TaylorMade rescue clubs were some of the first to be produced and they are famous for making this style of club - their first model was actually called a Rescue. Other companies like Adams Golf, Cleveland, Ping and Callaway have become as famous for the quality and performance of their rescue clubs.

What Clubs Do Rescues Replace?

  • 2 iron -  2 hybrid
  • 3 iron - 3 hybrid
  • 4 iron - 4 hybrid
  • 5 iron - 5 hybrid

Rescue or hybrids replace an iron of similar loft in many golfers bags. Many sets of irons now start with a 5 iron as the lowest lofted club and golfers will cover the distance gap in the bag between their top iron up to their fairway wood with one or two rescue or hybrid clubs.

paradym hybrid

Rescue club loft chart

Here are the lofts of rescue and hybrid golf clubs.

hybrid loft chart in golf

Rescue club distance

You may find the a hybrid rescue club will carry longer than the iron it is replacing especially if your driver swing is 95mph or lower. If your swing is over 100 mph with the driver, and you are good at hitting irons, you will notice similar distances.

While the loft will be similar in a hybrid, you should expect the ball flight to be higher because of the lower center of gravity. Depending on your swing and the model of hybrid you have, you will see either a soft landing if you have high spin and high trajectory, or a longer roll out if you hit low spin shots.

In my experience, I find rescue clubs have hot spots on the club face which causes the ball to occasionally fly MUCH further than expected. My swing speed with a driver is 115mph but this type of issue is less prevalent below 95 mph.

Why Use Rescue Golf Clubs?

  • More forgiving and more accurate than fairway woods
  • Easier to launch than long irons
  • More versatility from poor lies like longer grass and sand

The versatility of a rescue, utility or hybrid might help you become more consistent in your game and lower your scores because long approaches and tight tee shots become much easier than with long irons or your driver.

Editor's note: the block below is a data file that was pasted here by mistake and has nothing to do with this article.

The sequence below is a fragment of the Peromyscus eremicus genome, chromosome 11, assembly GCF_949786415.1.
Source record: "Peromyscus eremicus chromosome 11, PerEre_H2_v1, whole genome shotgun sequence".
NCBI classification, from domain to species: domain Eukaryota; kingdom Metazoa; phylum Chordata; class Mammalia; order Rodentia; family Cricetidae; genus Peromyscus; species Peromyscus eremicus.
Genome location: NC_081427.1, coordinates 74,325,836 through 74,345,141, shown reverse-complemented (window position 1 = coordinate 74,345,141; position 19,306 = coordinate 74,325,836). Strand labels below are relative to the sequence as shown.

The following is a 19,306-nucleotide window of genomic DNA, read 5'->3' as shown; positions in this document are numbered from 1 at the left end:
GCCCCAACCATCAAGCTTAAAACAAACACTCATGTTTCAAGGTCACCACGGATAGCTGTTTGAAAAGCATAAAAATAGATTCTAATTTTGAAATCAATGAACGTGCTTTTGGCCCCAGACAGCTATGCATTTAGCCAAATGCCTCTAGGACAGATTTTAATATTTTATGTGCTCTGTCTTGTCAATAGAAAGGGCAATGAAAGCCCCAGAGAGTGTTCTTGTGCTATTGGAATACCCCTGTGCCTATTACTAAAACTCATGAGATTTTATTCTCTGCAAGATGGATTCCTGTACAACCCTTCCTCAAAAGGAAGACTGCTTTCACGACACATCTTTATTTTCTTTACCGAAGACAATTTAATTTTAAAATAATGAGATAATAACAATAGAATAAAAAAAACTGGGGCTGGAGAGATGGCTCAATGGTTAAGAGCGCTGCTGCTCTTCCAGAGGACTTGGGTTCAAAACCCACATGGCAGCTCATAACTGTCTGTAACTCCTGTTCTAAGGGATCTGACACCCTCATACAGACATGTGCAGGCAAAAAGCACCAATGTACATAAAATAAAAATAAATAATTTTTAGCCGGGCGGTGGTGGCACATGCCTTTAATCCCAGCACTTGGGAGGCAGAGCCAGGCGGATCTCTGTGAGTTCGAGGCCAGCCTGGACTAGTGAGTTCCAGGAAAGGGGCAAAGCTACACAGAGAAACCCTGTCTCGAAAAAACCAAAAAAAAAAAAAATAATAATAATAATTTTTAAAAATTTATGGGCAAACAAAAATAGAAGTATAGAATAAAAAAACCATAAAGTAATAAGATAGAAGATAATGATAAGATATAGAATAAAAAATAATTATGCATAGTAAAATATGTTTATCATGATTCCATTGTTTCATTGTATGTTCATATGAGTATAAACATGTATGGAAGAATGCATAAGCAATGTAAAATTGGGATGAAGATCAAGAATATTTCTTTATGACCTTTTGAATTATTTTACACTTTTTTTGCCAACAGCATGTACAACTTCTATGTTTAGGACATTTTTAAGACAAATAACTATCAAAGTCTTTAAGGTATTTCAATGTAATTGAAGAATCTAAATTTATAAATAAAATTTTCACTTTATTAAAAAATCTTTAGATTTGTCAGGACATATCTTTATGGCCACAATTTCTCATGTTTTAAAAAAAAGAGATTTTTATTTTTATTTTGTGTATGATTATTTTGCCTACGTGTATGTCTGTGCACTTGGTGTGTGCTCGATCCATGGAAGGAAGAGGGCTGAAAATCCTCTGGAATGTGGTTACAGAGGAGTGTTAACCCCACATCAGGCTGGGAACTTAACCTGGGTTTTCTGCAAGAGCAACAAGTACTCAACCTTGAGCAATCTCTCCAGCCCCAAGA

You might be like me, and find your driver just does not want to work for you. It's as if the driver loses interest in you and exists to destroy you. A hybrid is an excellent go-to option from the tee and the irony is that the well struck hybrid might actually go longer than a badly struck driver.

If you're in the long grass a lot, you know how difficult it is to get the ball out of the tangled mess. Hybrid rescue clubs make it so much easier by working hard for you to make contact with the ball instead of hacking out nests of long weeds.

iron vs hybrid golf club

Final thoughts: Should You Buy a Rescue?

Yes, most amateur golfers will benefit from playing one or more hybrid or rescue golf clubs.

These clubs are easier to hit than irons by combining the best of fairway woods and mid irons, and make playing golf more fun. There are loads of different models, lofts and other options to choose from to create the perfect rescue club for you. Find the right one and you will see a massive difference in your game! 

Last Updated on January 13, 2024 by Matt Greene